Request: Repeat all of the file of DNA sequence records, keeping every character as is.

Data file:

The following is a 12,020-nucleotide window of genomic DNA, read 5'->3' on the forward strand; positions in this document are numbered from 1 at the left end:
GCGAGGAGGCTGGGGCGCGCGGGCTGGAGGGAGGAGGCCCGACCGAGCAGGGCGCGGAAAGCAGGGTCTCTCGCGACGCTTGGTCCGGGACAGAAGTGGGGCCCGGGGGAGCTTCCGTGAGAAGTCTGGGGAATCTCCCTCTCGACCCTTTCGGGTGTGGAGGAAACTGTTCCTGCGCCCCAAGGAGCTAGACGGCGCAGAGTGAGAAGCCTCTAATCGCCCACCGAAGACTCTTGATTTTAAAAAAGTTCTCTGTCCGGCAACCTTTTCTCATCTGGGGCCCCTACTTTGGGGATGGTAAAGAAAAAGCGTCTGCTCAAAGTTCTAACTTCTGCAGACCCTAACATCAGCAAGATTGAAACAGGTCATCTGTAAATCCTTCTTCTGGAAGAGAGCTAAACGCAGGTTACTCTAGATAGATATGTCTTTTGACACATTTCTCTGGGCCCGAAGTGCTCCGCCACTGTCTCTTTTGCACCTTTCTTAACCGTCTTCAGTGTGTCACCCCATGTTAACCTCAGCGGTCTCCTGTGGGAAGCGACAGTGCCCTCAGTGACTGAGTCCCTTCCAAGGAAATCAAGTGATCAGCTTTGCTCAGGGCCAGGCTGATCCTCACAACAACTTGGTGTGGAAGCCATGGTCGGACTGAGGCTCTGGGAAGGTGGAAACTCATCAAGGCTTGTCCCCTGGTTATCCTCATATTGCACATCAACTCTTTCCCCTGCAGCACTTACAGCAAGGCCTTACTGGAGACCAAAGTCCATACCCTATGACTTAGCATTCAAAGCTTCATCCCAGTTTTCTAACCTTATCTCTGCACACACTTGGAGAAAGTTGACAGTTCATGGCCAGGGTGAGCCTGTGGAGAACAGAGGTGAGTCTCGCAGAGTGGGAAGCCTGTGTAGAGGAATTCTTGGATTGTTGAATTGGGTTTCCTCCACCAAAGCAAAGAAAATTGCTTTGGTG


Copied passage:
The following is a 12,020-nucleotide window of genomic DNA, read 5'->3' on the forward strand; positions in this document are numbered from 1 at the left end:
GCGAGGAGGCTGGGGCGCGCGGGCTGGAGGGAGGAGGCCCGACCGAGCAGGGCGCGGAAAGCAGGGTCTCTCGCGACGCTTGGTCCGGGACAGAAGTGGGGCCCGGGGGAGCTTCCGTGAGAAGTCTGGGGAATCTCCCTCTCGACCCTTTCGGGTGTGGAGGAAACTGTTCCTGCGCCCCAAGGAGCTAGACGGCGCAGAGTGAGAAGCCTCTAATCGCCCACCGAAGACTCTTGATTTTAAAAAAGTTCTCTGTCCGGCAACCTTTTCTCATCTGGGGCCCCTACTTTGGGGATGGTAAAGAAAAAGCGTCTGCTCAAAGTTCTAACTTCTGCAGACCCTAACATCAGCAAGATTGAAACAGGTCATCTGTAAATCCTTCTTCTGGAAGAGAGCTAAACGCAGGTTACTCTAGATAGATATGTCTTTTGACACATTTCTCTGGGCCCGAAGTGCTCCGCCACTGTCTCTTTTGCACCTTTCTTAACCGTCTTCAGTGTGTCACCCCATGTTAACCTCAGCGGTCTCCTGTGGGAAGCGACAGTGCCCTCAGTGACTGAGTCCCTTCCAAGGAAATCAAGTGATCAGCTTTGCTCAGGGCCAGGCTGATCCTCACAACAACTTGGTGTGGAAGCCATGGTCGGACTGAGGCTCTGGGAAGGTGGAAACTCATCAAGGCTTGTCCCCTGGTTATCCTCATATTGCACATCAACTCTTTCCCCTGCAGCACTTACAGCAAGGCCTTACTGGAGACCAAAGTCCATACCCTATGACTTAGCATTCAAAGCTTCATCCCAGTTTTCTAACCTTATCTCTGCACACACTTGGAGAAAGTTGACAGTTCATGGCCAGGGTGAGCCTGTGGAGAACAGAGGTGAGTCTCGCAGAGTGGGAAGCCTGTGTAGAGGAATTCTTGGATTGTTGAATTGGGTTTCCTCCACCAAAGCAAAGAAAATTGCTTTGGTG